This year will mark the second time that a Legacy show will be held outside of the grand state of Michigan! (if you arent aware of what SBL is, see below..)Put together by Gain To Give, this show will have returning The Stevedores, Chicago's own, Tin Tin Can, The Kissing Club, a hybrid of musical funkiness known as Mechanical People, and some newer bands on the line up as well. Not to mention, there is a special Friends of SBL at the beginning of the event!! This event, unlike the one held at Trees in Dallas last April, will be an all-day affair! Smashing, yes?!
I will be conducting interviews with people about Spencer's influence & legacy on them. Will make for an awesome finishing piece to my video! I'm excited! Stay tuned to my Twitter feed (@gallifreyreject) for pics from the event! also, i will be posting my thoughts and pics from the event. If youre there, tweet me! Great cause, good music, & an all-around awesome time will be had!
Follow GainToGive on Twitter! and visit them on the web GainToGive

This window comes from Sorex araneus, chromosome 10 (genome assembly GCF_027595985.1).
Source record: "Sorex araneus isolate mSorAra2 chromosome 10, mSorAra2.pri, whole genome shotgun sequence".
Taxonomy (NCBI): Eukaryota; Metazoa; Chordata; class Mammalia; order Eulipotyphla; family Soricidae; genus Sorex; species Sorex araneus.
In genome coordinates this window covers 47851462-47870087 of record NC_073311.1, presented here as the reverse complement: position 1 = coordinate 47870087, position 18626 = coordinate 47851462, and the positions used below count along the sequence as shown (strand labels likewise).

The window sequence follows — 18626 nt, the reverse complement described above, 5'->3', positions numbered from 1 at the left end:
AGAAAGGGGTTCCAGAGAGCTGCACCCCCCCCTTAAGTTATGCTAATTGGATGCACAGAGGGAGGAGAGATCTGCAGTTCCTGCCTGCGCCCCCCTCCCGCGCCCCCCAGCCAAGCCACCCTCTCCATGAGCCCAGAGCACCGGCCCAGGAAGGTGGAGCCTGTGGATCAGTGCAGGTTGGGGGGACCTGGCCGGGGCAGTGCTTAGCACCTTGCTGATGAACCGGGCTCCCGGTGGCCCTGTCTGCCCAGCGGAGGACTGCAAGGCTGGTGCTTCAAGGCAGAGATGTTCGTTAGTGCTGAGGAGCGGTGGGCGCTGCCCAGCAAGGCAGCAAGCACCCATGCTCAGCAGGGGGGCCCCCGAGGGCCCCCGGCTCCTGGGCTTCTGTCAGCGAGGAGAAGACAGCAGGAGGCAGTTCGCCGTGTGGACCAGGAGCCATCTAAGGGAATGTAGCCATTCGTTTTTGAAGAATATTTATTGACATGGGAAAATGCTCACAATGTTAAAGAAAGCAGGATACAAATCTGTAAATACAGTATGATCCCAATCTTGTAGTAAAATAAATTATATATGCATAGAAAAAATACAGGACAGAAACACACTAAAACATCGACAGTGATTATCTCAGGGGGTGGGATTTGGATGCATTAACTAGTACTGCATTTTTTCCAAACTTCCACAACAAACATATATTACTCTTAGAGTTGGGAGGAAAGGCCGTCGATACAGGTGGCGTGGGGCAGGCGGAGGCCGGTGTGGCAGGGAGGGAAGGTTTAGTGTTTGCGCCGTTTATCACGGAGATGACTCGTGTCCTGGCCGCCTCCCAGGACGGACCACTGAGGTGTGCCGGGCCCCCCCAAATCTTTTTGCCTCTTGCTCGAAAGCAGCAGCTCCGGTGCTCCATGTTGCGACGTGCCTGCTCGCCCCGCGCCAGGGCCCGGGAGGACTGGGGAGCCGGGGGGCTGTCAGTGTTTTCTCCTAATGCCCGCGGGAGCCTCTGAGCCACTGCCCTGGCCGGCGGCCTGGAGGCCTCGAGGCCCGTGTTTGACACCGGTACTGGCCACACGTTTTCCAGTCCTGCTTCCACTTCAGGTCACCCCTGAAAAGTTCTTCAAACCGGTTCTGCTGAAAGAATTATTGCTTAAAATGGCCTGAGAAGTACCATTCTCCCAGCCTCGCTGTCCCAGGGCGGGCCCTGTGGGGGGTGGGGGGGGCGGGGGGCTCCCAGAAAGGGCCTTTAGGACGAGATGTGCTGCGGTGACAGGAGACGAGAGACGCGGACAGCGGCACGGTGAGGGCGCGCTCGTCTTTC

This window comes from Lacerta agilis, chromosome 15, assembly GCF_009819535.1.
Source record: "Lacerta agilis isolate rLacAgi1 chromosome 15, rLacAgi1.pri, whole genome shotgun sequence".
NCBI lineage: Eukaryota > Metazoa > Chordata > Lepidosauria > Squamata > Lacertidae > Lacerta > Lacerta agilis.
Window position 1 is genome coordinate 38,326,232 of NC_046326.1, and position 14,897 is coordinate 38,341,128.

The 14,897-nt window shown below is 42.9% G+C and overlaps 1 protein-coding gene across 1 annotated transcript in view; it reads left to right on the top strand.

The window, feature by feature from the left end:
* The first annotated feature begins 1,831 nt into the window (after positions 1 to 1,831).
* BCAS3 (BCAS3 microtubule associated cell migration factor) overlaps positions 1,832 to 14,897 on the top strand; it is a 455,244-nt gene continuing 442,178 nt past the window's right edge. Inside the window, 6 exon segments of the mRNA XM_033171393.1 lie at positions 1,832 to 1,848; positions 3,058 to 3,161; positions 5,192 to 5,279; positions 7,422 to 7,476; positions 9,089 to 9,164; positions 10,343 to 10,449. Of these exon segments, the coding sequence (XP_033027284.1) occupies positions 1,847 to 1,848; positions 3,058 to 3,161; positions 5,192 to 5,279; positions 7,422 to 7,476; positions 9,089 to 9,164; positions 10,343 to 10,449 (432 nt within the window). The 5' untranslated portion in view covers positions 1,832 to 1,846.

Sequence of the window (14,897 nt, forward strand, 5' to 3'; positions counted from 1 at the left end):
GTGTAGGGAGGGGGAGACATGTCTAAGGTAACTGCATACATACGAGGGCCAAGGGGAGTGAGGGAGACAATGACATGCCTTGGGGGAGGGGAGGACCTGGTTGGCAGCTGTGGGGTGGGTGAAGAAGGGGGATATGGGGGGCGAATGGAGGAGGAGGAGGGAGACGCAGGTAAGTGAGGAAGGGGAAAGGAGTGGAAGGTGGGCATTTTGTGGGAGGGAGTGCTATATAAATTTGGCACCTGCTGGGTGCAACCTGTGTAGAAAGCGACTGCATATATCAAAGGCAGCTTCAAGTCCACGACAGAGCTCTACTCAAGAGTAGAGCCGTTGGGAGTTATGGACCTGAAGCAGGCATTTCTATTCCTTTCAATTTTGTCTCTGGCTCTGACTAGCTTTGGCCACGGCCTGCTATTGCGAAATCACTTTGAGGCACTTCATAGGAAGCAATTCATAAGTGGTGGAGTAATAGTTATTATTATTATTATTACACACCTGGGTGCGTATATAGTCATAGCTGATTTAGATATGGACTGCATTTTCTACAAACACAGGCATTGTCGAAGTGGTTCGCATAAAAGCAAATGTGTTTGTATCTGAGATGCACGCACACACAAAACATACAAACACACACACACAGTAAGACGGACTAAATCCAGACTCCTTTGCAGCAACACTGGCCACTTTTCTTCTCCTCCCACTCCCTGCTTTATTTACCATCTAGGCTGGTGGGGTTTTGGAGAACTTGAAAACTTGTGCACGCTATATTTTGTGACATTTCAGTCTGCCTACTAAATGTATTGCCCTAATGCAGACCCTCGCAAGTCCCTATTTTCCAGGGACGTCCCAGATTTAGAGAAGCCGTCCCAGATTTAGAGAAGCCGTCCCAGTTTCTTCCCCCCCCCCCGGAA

Oh, btw, another site dedicated to Adrenal Cancer is up and running! Visit Adrenal Cancer Hope :)
Line-up as of 3/21/2011
Tin Tin Can
The Kissing Club
About Spencer Bell Legacy
Spencer Bell was a talented musician and artist who died tragically of adrenal cancer at the age of 20 in 2006. The Spencer Bell Legacy was founded by his family and has become an effort to share his work with the world while raising awareness about Adrenal Cancer through annual concerts. The Spencer Bell Memorial Fund is one of three funds that have been established to support the adrenal cancer efforts at the University of Michigan, run by Dr. Gary Hammer. The Spencer Bell Memorial Fund aims to raise awareness for adrenal cancer research, support research and provide a training ground for young students interested in a career in medicine or science through sponsorship of summer research fellowships in laboratories associated with the Adrenal Cancer Program. Visit SpencerBellMemorial
Adrenocortical carcinoma (ACC) is rare, but very deadly. This type of cancer develops in the outer layer, called the cortex, of the two small adrenal glands that sit on top of each kidney. About 600 new cases are diagnosed each year in the United States with nearly no chance of survival past five years for those diagnosed with advanced disease (stages 3/4).
Adults rarely have obvious symptoms, so they often are not diagnosed until the cancer is large and has spread to other parts of the body. Although adrenal cancer can be treated in adults, it usually comes back. Once it recurs, it is almost always fatal.
(info courtesy og GainToGive.org.. )